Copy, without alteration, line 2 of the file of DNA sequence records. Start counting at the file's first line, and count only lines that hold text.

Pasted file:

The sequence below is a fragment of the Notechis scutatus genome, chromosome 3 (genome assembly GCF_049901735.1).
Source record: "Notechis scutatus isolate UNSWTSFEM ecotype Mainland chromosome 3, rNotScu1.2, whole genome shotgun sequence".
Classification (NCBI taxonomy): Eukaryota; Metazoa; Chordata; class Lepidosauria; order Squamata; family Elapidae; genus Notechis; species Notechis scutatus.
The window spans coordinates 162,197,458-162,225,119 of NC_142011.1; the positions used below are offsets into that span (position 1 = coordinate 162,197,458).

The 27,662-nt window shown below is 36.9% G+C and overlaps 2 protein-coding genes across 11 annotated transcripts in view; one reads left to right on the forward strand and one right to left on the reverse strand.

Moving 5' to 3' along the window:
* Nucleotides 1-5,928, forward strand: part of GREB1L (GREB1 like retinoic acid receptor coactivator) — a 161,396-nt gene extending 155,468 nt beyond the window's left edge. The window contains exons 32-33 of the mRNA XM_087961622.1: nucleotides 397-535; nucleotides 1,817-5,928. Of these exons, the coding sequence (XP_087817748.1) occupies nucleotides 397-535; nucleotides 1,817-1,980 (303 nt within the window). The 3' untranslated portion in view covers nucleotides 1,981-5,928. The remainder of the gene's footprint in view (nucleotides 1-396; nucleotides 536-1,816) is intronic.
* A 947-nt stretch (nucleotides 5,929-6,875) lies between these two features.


Source record: "Notechis scutatus isolate UNSWTSFEM ecotype Mainland chromosome 3, rNotScu1.2, whole genome shotgun sequence".